August Kleinzahler published his first book of poetry, A Calendar of Airs, in 1978. Since then, he has published six others, including Storm over Hackensack (1985); Earthquake Weather (1989); Red Sauce Whiskey and Snow (1995); and Green Sees Things in Waves (1998). In 2000, Farrar, Straus & Giroux published Live from the Hong Kong Nile Club: Poems 1975-1990. His poems have appeared in numerous publications including The New Yorker, The American Poetry Review, Poetry, Harper’s Magazine, Grand Street, The Threepenny Review, and The Paris Review. A native of Jersey City, Kleinzahler is the recipient of awards from the John Simon Guggenheim Foundation (1989), the Lila Acheson-Reader’s Digest Award for Poetry (1991), and an Academy Award in Literature from the American Academy of Arts and Letters (1996). In 2000 he was awarded a Berlin Prize Fellowship. His latest book, a collection of meditations entitled Cutty, One Rock: Low Characters and Strange Places, Gently Explained, was published in November, 2004 to considerable critical acclaim. He has also been named poet laureate of his hometown of Fort Lee, New Jersey.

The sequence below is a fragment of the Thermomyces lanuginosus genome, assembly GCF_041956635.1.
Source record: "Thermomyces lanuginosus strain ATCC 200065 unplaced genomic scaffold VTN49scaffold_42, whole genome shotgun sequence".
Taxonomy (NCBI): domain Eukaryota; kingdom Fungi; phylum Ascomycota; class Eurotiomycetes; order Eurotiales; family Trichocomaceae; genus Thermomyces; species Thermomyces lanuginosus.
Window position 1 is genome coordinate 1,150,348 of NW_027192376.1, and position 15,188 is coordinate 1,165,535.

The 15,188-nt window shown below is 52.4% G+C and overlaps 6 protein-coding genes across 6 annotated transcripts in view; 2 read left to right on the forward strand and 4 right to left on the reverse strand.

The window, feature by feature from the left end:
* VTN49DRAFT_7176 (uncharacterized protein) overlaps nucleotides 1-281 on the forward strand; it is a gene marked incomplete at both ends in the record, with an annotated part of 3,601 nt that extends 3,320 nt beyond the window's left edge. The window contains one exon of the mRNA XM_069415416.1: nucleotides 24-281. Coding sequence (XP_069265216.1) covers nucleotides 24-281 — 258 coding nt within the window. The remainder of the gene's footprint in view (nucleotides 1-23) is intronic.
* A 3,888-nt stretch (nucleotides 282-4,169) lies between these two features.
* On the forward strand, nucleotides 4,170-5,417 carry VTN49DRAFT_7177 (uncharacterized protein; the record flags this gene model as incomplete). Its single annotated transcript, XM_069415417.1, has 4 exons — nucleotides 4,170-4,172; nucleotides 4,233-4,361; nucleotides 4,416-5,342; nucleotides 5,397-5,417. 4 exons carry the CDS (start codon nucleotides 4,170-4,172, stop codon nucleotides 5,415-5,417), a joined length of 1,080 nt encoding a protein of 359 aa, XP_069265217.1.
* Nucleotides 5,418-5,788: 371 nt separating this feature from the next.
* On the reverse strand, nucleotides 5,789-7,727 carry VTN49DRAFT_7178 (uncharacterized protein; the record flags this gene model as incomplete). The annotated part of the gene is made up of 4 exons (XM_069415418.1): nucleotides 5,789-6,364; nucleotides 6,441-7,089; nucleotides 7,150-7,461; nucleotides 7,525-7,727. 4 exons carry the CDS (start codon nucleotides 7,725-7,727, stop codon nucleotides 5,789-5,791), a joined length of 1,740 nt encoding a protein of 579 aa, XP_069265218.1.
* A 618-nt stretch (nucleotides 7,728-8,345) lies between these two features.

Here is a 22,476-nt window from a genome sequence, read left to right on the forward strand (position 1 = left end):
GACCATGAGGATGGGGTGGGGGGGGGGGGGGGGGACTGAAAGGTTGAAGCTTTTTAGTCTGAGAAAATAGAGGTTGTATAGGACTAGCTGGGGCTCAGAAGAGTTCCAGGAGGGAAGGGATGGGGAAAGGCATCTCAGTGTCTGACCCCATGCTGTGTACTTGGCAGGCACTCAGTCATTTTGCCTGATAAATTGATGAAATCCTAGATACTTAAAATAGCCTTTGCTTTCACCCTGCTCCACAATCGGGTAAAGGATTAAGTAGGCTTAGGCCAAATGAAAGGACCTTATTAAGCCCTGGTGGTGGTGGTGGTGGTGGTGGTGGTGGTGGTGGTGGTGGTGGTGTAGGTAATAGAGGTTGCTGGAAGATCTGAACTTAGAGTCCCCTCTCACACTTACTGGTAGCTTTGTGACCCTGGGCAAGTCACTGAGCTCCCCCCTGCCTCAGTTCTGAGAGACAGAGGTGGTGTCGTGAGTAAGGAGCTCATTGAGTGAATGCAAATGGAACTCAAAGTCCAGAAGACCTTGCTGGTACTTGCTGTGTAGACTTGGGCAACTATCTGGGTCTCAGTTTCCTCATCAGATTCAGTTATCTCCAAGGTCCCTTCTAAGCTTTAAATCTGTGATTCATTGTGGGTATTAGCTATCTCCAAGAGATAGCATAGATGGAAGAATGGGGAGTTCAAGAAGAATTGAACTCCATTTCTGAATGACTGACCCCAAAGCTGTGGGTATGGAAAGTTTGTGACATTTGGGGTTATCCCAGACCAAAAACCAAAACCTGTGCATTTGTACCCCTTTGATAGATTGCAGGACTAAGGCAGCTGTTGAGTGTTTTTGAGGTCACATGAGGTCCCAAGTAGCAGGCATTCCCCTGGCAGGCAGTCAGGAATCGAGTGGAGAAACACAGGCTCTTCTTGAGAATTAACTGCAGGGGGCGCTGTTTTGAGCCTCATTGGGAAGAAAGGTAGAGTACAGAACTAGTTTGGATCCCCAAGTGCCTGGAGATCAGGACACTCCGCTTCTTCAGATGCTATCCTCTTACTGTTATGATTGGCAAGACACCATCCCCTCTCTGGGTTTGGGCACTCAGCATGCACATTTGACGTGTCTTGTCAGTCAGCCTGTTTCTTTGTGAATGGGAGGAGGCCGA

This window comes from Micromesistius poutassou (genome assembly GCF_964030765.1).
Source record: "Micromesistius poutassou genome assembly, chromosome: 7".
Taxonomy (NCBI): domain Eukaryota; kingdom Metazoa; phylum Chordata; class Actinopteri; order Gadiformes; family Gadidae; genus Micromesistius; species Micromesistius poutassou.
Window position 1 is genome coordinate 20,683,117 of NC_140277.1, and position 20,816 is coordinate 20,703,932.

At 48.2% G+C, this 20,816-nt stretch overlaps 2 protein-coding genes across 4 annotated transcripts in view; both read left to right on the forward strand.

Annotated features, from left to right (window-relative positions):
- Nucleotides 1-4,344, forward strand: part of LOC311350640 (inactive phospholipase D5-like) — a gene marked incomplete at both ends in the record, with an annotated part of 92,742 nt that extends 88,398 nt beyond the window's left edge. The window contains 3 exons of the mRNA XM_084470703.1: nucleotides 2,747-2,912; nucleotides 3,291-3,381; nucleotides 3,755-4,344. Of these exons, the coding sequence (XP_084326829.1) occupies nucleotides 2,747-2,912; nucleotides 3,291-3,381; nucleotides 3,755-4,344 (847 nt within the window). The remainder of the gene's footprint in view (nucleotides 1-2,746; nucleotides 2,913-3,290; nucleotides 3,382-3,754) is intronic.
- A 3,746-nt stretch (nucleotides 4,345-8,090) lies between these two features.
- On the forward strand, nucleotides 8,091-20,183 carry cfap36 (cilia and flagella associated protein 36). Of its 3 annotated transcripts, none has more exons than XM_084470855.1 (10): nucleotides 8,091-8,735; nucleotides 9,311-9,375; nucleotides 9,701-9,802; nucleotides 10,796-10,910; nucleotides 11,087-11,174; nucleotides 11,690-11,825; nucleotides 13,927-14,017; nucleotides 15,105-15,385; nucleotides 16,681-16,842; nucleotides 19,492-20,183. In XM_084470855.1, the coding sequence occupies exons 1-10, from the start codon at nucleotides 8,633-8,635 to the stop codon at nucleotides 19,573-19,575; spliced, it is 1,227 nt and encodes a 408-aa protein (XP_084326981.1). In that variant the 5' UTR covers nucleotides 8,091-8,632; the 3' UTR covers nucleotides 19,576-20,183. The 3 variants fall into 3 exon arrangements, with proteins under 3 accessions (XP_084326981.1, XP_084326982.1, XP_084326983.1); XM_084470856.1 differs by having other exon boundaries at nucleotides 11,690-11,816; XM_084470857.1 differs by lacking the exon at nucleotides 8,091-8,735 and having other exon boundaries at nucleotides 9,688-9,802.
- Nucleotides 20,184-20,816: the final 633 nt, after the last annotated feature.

Kleinzahler has been a taxi driver, a locksmith, a logger, and a building manager. He has taught creative writing courses at Brown University, the University of California at Berkeley, and the Iowa Writers’ Workshop, as well as to homeless veterans in the Bay Area. He lives in San Francisco.
The Strange Hours Travelers Keep is a masterful collection of work from a poet who inhabits the energies of urban life more fully than anyone currently writing.
The Strange Hours Travelers Keep is a masterful collection of work from a poet who inhabits the energies of urban life more fully than anyone currently writing. If August Kleinzahler’s poems notice birdsong, they do so by their own account as ‘part of a mix – footsteps, traffic, / fountains, shouts’. There is something exhilarating about passages of verse which are so ferociously on the move, between locations, between forms, between registers. These poems swagger and swerve and sing, while their moments of grace are ruthlessly sudden and just as swiftly abandoned to all the other stuff that’s happening in the universe. Kleinzahler’s poems also talk a lot about music, and they themselves live in the miraculous, conditional way that music does – finding their harmonies by moving forward.